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Speak up! 8 Tips for Submitting Your First Fundraising Conference Session Proposal

By Ashley Gatewood posted 09-07-2022 16:24

Woman with a microphone in front of an audience

Whether you’re looking to start speaking at conferences to build your personal brand, attract clients, or earn your CFRE Education points more quickly (one hour presenting = two points), throwing your hat in the ring for the first time can feel equal parts exhilarating and nerve-wracking.

"For first-time speakers the biggest hurdle is often feeling that you won't be good enough or experienced enough to present. It's important to remember you have as much right to the microphone as anyone else and that we can all benefit from you sharing your experiences, both positive and negative. Don't hold back," says Simon Scriver, co-founder of Everywhere+ and Fundraising Everywhere.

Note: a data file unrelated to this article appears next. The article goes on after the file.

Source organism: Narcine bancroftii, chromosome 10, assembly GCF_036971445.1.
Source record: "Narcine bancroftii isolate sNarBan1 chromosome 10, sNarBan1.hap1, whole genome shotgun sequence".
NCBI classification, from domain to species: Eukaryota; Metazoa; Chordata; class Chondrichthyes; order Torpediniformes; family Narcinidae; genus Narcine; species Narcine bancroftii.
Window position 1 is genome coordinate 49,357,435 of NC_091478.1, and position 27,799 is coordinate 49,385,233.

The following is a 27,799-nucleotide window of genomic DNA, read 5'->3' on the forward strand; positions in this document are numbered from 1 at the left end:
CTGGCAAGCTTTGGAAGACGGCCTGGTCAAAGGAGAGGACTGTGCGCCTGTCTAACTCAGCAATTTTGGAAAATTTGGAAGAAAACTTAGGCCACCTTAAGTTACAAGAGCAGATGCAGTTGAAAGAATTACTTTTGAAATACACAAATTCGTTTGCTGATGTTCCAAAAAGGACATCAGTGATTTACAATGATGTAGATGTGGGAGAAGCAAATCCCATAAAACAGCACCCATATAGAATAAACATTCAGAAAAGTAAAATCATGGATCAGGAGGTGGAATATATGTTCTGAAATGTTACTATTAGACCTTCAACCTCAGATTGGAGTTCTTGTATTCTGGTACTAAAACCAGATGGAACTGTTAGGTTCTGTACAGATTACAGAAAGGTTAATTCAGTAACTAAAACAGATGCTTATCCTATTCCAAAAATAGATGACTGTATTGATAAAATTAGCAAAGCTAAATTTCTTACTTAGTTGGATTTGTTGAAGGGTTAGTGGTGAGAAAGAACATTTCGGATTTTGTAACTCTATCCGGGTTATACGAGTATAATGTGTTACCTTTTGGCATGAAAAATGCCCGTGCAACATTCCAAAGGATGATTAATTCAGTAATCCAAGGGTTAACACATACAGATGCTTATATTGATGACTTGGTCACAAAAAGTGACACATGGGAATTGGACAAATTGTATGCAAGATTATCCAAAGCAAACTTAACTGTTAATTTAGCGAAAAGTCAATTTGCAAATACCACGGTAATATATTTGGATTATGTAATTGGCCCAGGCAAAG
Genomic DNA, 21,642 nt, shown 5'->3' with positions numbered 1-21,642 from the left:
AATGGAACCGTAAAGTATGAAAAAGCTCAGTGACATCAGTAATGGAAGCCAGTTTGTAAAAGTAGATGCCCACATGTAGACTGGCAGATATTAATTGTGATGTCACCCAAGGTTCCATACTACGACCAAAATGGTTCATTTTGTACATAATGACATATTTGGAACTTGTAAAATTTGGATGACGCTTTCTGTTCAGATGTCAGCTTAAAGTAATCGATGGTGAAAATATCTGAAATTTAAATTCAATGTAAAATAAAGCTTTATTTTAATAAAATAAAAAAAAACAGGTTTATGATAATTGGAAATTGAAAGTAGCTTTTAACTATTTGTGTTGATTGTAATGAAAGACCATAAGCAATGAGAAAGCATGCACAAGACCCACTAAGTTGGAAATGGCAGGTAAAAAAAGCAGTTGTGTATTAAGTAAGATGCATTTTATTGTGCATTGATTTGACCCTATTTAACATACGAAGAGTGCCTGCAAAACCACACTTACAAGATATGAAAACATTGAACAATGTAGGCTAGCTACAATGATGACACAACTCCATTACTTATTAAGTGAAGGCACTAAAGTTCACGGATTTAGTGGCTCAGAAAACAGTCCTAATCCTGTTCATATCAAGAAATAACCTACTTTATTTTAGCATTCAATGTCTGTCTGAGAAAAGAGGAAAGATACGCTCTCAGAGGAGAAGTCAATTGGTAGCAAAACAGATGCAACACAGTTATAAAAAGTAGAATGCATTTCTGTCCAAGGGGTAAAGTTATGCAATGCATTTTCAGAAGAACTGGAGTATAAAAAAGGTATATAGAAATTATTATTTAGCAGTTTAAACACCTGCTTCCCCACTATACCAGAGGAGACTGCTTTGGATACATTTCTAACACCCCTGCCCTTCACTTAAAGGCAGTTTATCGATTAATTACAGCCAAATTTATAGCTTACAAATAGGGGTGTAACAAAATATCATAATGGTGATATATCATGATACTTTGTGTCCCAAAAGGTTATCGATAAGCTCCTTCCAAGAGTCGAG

When you’re ready to take the plunge, remember these tips for a tantalizing session submission.

1. Don’t Take a Shot in the Dark
It is easy to make the mistake of assembling a session on a topic you want to talk about, but a limited number of people want to hear about.

Session submissions can be competitive. Relevant, actionable information wins the day. What is the buzz on blogs, Twitter, and elsewhere?

Determine the areas where you bring valuable, expert knowledge and how that dovetails with areas where fundraising professionals thirst to know more.

Case studies are intriguing. They play into the curious side of human nature where we want a peek behind the curtain of another organization’s work. If you ran an exceedingly strong fundraising campaign, share your tactics and the hard numbers.